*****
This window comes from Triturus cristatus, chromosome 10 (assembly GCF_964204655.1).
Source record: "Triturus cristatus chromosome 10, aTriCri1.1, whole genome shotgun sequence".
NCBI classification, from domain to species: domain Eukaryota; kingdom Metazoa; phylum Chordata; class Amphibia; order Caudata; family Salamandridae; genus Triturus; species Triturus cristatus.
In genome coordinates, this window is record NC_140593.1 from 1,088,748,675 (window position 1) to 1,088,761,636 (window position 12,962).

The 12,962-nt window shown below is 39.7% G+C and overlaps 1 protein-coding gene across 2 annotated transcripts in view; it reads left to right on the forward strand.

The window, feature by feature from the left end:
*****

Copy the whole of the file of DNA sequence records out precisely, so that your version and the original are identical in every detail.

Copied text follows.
This window comes from Triturus cristatus, chromosome 10 (assembly GCF_964204655.1).
Source record: "Triturus cristatus chromosome 10, aTriCri1.1, whole genome shotgun sequence".
NCBI classification, from domain to species: domain Eukaryota; kingdom Metazoa; phylum Chordata; class Amphibia; order Caudata; family Salamandridae; genus Triturus; species Triturus cristatus.
In genome coordinates, this window is record NC_140593.1 from 1,088,748,675 (window position 1) to 1,088,761,636 (window position 12,962).

The 12,962-nt window shown below is 39.7% G+C and overlaps 1 protein-coding gene across 2 annotated transcripts in view; it reads left to right on the forward strand.

The window, feature by feature from the left end: